Joan Didion’s Reading List
I think I would like to write the story of this whole valley, of all the little towns and all the farms and the ranches in the wilder hills. I can see how I would like to do it so that it would be the valley of the world.
With much more time on my hands, I’ve been making my way through Joan Didion’s favorite books, handwritten by Joan herself below:
- A Farewell to Arms by Ernest Hemingway
- Victory by Joseph Conrad
- Guerrillas by V.S. Naipaul
- Down and Out in Paris and London by George Orwell
- Wonderland by Joyce Carol Oates
- Wuthering Heights by Emily Brontë*
- The Good Soldier by Ford Madox Ford
- One Hundred Years of Solitude by Gabriel Garcia Márquez*
- Crime and Punishment by Fyodor Dostoyevsky*
- Appointment in Samarra by John O’Hara
- The Executioner’s Song by Norman Mailer
- The Novels of Henry James by Renata Adler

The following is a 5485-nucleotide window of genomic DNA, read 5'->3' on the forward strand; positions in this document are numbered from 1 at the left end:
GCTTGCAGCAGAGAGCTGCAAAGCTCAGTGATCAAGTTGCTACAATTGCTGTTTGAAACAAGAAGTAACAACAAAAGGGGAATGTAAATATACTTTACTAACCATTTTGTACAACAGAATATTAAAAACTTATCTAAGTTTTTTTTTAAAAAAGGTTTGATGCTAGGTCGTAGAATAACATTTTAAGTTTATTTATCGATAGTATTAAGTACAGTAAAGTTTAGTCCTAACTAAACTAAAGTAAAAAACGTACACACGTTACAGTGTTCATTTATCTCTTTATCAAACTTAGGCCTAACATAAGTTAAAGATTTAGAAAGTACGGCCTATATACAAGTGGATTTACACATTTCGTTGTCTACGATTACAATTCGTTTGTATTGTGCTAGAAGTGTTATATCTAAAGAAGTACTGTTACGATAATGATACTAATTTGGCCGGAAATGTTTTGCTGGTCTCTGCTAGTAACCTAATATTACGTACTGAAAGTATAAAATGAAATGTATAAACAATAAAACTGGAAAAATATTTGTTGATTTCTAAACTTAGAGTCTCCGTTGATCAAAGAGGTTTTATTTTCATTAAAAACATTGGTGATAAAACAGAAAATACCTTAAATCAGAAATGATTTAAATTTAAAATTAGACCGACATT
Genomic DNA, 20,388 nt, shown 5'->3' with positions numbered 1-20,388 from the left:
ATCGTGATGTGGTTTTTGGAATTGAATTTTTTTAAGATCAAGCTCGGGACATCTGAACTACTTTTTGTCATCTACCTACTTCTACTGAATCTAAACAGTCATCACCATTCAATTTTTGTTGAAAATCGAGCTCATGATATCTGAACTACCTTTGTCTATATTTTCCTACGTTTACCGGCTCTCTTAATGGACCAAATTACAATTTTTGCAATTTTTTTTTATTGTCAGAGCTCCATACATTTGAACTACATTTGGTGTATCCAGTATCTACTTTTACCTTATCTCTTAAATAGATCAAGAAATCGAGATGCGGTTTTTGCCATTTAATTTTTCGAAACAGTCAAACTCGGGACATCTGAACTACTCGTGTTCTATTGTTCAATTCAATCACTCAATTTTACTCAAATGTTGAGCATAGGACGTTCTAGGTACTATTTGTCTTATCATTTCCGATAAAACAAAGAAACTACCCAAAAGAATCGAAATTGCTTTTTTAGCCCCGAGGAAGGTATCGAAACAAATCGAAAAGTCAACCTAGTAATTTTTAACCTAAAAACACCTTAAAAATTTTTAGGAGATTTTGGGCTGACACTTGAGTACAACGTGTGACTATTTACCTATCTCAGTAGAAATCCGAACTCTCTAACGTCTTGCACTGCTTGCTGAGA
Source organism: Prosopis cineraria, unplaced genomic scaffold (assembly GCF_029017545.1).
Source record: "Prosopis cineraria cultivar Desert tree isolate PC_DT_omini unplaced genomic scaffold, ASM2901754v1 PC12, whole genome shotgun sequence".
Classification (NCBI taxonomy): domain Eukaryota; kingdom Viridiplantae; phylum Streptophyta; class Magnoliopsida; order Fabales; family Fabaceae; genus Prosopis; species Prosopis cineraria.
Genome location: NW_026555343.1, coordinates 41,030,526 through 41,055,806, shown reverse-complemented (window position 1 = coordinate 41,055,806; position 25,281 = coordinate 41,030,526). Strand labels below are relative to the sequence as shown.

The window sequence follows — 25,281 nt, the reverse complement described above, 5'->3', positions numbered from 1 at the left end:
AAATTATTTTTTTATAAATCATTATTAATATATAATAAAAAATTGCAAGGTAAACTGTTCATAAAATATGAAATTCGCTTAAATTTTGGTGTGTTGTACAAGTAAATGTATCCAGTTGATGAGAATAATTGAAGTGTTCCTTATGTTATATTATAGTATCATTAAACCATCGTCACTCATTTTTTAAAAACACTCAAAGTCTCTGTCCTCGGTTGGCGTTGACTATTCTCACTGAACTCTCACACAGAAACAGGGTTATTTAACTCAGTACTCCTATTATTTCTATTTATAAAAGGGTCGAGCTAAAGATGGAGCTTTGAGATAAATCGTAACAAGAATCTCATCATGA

- Go Tell It on the Mountain by James Baldwin
- Notes of a Native Son by James Baldwin
- The Berlin Stories by Christopher Isherwood
- Collected Poems by Robert Lowell
- Collected Poems by W.H. Auden*
- Collected Poems by Wallace Stevens
*I will be re-reading.
I was surprised to see Steinbeck did not make the list, given their thematic overlap in stunning portraiture of the American west and California at points of conflict, in particular.
When I first moved back to California after my time abroad, reading Steinbeck again was like coming home twice over.
Now that I’m in San Francisco, and not going anywhere anytime soon, reading Slouching Toward Bethlehem takes on new meaning.